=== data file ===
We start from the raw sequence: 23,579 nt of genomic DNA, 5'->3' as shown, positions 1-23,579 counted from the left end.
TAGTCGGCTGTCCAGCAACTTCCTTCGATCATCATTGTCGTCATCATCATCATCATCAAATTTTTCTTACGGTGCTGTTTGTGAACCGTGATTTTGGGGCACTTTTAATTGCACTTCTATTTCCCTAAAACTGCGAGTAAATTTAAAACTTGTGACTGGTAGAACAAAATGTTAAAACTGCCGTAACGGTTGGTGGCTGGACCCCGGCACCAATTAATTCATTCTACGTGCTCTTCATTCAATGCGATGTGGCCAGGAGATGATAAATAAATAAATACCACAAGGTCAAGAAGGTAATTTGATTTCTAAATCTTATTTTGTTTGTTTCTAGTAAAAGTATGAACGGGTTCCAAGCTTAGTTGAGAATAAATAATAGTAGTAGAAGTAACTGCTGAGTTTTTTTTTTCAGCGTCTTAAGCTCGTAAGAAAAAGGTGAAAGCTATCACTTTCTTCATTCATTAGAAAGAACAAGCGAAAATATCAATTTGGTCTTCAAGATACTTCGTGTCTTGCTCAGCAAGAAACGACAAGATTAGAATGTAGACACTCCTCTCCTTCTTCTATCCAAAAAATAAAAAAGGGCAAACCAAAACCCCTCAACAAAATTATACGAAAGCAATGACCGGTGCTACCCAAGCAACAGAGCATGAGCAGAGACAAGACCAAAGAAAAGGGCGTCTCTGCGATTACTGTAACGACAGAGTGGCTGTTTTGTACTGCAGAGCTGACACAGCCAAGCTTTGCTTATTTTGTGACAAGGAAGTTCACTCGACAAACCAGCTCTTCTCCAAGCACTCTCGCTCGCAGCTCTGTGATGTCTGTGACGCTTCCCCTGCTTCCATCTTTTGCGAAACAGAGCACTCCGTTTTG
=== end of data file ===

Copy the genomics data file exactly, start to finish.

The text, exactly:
We start from the raw sequence: 23,579 nt of genomic DNA, 5'->3' as shown, positions 1-23,579 counted from the left end.
TAGTCGGCTGTCCAGCAACTTCCTTCGATCATCATTGTCGTCATCATCATCATCATCAAATTTTTCTTACGGTGCTGTTTGTGAACCGTGATTTTGGGGCACTTTTAATTGCACTTCTATTTCCCTAAAACTGCGAGTAAATTTAAAACTTGTGACTGGTAGAACAAAATGTTAAAACTGCCGTAACGGTTGGTGGCTGGACCCCGGCACCAATTAATTCATTCTACGTGCTCTTCATTCAATGCGATGTGGCCAGGAGATGATAAATAAATAAATACCACAAGGTCAAGAAGGTAATTTGATTTCTAAATCTTATTTTGTTTGTTTCTAGTAAAAGTATGAACGGGTTCCAAGCTTAGTTGAGAATAAATAATAGTAGTAGAAGTAACTGCTGAGTTTTTTTTTTCAGCGTCTTAAGCTCGTAAGAAAAAGGTGAAAGCTATCACTTTCTTCATTCATTAGAAAGAACAAGCGAAAATATCAATTTGGTCTTCAAGATACTTCGTGTCTTGCTCAGCAAGAAACGACAAGATTAGAATGTAGACACTCCTCTCCTTCTTCTATCCAAAAAATAAAAAAGGGCAAACCAAAACCCCTCAACAAAATTATACGAAAGCAATGACCGGTGCTACCCAAGCAACAGAGCATGAGCAGAGACAAGACCAAAGAAAAGGGCGTCTCTGCGATTACTGTAACGACAGAGTGGCTGTTTTGTACTGCAGAGCTGACACAGCCAAGCTTTGCTTATTTTGTGACAAGGAAGTTCACTCGACAAACCAGCTCTTCTCCAAGCACTCTCGCTCGCAGCTCTGTGATGTCTGTGACGCTTCCCCTGCTTCCATCTTTTGCGAAACAGAGCACTCCGTTTTG